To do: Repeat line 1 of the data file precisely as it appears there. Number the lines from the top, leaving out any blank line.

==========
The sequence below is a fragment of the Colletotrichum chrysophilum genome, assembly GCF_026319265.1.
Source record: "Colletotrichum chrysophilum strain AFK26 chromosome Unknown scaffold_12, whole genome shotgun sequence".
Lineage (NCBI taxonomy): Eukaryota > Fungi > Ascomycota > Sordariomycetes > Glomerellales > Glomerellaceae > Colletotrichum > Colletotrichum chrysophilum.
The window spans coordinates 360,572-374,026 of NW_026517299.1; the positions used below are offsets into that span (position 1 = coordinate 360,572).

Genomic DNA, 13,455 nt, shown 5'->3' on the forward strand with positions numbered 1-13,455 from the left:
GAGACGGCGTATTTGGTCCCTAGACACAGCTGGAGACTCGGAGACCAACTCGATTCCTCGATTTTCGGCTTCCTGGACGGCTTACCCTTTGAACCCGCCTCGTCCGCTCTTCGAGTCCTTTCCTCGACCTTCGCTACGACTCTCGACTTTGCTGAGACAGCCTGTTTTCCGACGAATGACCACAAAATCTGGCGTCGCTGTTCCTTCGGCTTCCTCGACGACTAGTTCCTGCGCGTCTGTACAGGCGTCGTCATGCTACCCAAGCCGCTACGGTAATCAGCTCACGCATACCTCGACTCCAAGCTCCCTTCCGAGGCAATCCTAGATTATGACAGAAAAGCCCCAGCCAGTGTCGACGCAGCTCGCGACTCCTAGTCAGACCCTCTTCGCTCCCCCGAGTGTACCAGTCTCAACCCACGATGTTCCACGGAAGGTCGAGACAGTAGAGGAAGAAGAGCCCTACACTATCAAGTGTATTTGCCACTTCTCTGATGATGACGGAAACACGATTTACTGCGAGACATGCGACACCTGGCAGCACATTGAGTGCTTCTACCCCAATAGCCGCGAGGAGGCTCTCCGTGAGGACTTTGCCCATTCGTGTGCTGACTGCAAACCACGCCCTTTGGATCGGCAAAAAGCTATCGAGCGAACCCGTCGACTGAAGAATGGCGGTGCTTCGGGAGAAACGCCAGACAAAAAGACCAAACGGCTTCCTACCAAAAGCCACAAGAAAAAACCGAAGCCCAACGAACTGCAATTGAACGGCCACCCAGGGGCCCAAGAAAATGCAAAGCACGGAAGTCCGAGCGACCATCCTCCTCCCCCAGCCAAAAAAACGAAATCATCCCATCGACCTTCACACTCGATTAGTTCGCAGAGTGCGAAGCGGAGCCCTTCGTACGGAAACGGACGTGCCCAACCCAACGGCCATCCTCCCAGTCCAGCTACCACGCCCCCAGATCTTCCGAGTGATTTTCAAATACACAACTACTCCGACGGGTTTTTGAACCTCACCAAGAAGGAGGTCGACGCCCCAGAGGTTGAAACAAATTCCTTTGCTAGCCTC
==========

The sequence below is a fragment of the Colletotrichum chrysophilum genome, assembly GCF_026319265.1.